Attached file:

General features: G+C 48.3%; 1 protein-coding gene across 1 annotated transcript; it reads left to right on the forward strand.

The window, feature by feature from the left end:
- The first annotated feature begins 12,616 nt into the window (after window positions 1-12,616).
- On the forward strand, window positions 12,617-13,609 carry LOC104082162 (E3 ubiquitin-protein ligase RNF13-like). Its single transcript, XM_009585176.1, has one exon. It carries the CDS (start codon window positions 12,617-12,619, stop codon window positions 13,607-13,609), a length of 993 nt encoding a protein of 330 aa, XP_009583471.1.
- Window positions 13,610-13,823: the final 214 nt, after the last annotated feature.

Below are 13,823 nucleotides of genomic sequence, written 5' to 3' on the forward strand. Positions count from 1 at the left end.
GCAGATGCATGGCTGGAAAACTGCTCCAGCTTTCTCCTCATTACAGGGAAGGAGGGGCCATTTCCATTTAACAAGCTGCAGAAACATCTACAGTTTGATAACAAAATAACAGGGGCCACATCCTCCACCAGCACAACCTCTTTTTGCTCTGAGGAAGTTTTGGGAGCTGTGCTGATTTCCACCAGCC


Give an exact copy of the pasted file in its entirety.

General features: G+C 48.3%; 1 protein-coding gene across 1 annotated transcript; it reads left to right on the forward strand.

The window, feature by feature from the left end:
- The first annotated feature begins 12,616 nt into the window (after window positions 1-12,616).
- On the forward strand, window positions 12,617-13,609 carry LOC104082162 (E3 ubiquitin-protein ligase RNF13-like). Its single transcript, XM_009585176.1, has one exon. It carries the CDS (start codon window positions 12,617-12,619, stop codon window positions 13,607-13,609), a length of 993 nt encoding a protein of 330 aa, XP_009583471.1.
- Window positions 13,610-13,823: the final 214 nt, after the last annotated feature.

Below are 13,823 nucleotides of genomic sequence, written 5' to 3' on the forward strand. Positions count from 1 at the left end.
GCAGATGCATGGCTGGAAAACTGCTCCAGCTTTCTCCTCATTACAGGGAAGGAGGGGCCATTTCCATTTAACAAGCTGCAGAAACATCTACAGTTTGATAACAAAATAACAGGGGCCACATCCTCCACCAGCACAACCTCTTTTTGCTCTGAGGAAGTTTTGGGAGCTGTGCTGATTTCCACCAGCC